A version of this story about Billie Eilish and “No Time to Die” first appeared in the Race Begins issue of TheWrap’s awards magazine.
Billie Eilish may be known for the hushed intimacy of albums like “When We All Fall Asleep, Where Do We Go?” and “Happier Than Ever,” but she and her brother, producer and co-writer, Finneas O’Connell (who records and works under his first name only), have long harbored a grand, bold ambition.
“We made it known to our team that the tippy-top of our dreams was getting to do a Bond song,” Finneas said. “Our whole lives, we would write a little melody and think, ‘Oh, that’s kind of Bond.’”
Their dream was realized with “No Time to Die,” their theme to the 25th James Bond movie, and the last one starring Daniel Craig as Agent 007 — and a song that somehow merges the intimacy of Eilish’s music with the bravado of Bond. And it made sense that their song serenaded Craig’s version of Bond – because they’re young enough to have grown up with him as their 007.
“I feel like our adolescence was marked by the Daniel Craig series of films,” Finneas said. “When ‘Casino Royale’ came out in 2006 (when Eilish was about to turn 5 and Finneas was 9), that was our defining Bond.”
But after a half-hour meeting with Bond producer Barbara Broccoli backstage following a show in Ireland, Eilish and Finneas didn’t get an outright assignment; instead, they were given the pre-credits pages of the “No Time to Die” script and invited to submit a song, with the understanding that a decision would only be made after the producers heard it.
“The pressure that we put on ourselves was pretty crazy,” Eilish said. “It wasn’t anybody else doing it, it was us wanting to make a good song and not take away from all of the amazing music that came before.”
They had their own prerequisites for the song: The title had to be the name of the movie, the song had to be about the characters in that particular movie, and it needed to include at least a few touches of familiar Bond music. “There was some performance anxiety, for sure,” Finneas said. “Can we write something good enough? We were sitting there looking at the piano and thinking, ‘What am I going to come up with that’s going to live up to this iconic franchise and this history of songs by Adele and Paul McCartney and Shirley Bassey?’”
The turning point in the writing, Eilish said, was when Finneas came up with the opening piano riff, and the melody and hook followed. “It’s a big assignment to put on yourself, especially when you want it to be the best song that you’ve ever made,” she said. “But I feel that we made a song that was exactly what we wanted.”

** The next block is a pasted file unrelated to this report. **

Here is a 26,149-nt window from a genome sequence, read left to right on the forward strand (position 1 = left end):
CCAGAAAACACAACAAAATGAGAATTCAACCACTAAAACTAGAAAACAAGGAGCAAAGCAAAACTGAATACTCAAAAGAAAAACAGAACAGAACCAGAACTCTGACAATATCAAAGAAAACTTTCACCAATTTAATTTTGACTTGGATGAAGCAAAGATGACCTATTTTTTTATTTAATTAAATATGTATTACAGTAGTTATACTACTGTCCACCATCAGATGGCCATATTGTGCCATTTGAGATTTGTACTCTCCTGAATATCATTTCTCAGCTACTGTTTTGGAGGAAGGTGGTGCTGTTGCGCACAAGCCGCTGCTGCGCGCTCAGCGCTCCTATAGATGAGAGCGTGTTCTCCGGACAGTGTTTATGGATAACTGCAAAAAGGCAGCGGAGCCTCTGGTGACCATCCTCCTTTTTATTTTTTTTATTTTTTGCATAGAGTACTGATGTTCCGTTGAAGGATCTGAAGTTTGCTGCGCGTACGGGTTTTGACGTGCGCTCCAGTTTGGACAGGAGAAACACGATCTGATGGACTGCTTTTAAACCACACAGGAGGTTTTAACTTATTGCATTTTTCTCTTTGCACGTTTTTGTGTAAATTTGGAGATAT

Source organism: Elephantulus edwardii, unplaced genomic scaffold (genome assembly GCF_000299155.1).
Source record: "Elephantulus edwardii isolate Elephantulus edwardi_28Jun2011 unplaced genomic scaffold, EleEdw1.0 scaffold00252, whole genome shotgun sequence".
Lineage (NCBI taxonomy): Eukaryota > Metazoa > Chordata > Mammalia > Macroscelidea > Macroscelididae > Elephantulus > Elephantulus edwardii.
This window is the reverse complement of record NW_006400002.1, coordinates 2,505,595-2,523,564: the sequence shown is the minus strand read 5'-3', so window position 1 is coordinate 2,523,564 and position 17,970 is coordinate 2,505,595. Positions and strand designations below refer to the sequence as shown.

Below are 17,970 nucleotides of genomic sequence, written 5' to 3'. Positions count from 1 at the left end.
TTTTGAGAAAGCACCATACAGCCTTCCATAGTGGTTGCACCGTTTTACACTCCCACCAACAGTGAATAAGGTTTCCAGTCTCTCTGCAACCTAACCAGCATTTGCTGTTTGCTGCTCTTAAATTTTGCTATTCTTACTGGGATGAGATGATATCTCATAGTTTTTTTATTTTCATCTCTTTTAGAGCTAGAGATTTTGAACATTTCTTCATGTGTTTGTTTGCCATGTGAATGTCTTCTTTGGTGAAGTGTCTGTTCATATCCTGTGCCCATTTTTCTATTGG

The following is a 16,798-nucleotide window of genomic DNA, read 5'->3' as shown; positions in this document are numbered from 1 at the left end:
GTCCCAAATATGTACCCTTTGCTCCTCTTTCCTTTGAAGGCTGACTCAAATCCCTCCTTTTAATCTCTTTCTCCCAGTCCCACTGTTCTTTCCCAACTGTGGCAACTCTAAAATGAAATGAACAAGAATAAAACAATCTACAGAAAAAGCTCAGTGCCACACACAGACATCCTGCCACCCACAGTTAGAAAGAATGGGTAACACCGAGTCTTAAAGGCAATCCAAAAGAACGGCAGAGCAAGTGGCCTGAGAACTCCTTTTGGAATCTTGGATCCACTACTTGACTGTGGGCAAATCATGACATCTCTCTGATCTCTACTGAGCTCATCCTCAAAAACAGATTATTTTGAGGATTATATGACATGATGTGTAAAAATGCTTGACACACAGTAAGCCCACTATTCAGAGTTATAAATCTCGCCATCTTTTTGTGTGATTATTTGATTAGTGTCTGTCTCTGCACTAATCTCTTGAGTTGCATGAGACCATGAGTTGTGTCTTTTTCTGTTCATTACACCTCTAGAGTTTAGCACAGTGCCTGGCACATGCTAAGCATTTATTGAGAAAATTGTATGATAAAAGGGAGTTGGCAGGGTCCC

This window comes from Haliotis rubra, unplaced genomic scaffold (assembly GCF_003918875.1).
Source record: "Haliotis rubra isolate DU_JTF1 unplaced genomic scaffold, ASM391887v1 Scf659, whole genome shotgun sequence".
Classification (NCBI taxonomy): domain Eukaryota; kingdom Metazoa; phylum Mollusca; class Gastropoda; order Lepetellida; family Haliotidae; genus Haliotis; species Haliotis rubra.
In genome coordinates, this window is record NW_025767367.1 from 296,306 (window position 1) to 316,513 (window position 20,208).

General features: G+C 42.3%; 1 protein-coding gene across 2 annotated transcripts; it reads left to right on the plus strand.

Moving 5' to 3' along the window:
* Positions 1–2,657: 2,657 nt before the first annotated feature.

Another of their Bond-song must-haves was a moment when Eilish would do something completely out of character for her: rear back and belt out a few lines in her best Shirley Bassey manner. “I hadn’t done anything like that,” she said. “I was really, really stepping out of my comfort zone, and I was very scared, but we knew that we needed the belt or the song wouldn’t work.”
They tried it in the tour bus between shows in Texas, sitting on their bunks in the dark, and it didn’t work. They tried it again in a hotel room without success. Finally, she stood in the middle of Finneas’ living room with a hand-held microphone and nailed it. “I was just shouting,” she said. “We laughed, because the neighbors were definitely bummed by it.”
After an all-night mixing session, they got the song to the Bond producers. “I just had a feeling that we got the job,” Finneas said – which was good, because if it had been turned down the song would probably never have come out. “Because of all the factors involved, including the title of the song and the fact that it’s not a song about Billie or me, I doubt it ever would have come out,” he said.
The song went through three different attempts at orchestrations, and then Finneas found himself with all three on a hard drive. “I thought, ‘Whoa, am I allowed to have this stuff?’” he said. “But I took the files of all three orchestrations and muted most of it. I left in some cool moments but took out all the stuff that was too complicated or hid the vocal. And then I sent it in, thinking, ‘There is no way we’re going to get away with this.’ But (composer) Hans (Zimmer) wrote back and said, ‘Love it, it sounds great.’”
When the movie was delayed by the pandemic, Eilish released the song and won a Grammy for it – but she and Finneas didn’t get to see it actually cut into the movie until months later, during the late-September premiere at the Royal Albert Hall in London. “Billie and I were elbowing each other for most of that movie,” Finneas said. “I mean, it’s another incredible thing crossed off the bucket list.”
For her part, Eilish did her best to enjoy the experience as well. “When I was on the red carpet answering questions, I felt like I’m not even supposed to be there,” she said. “I still feel like I don’t deserve it, really. But I’m also incredibly grateful and happy, and I think it’s the coolest thing in the world.”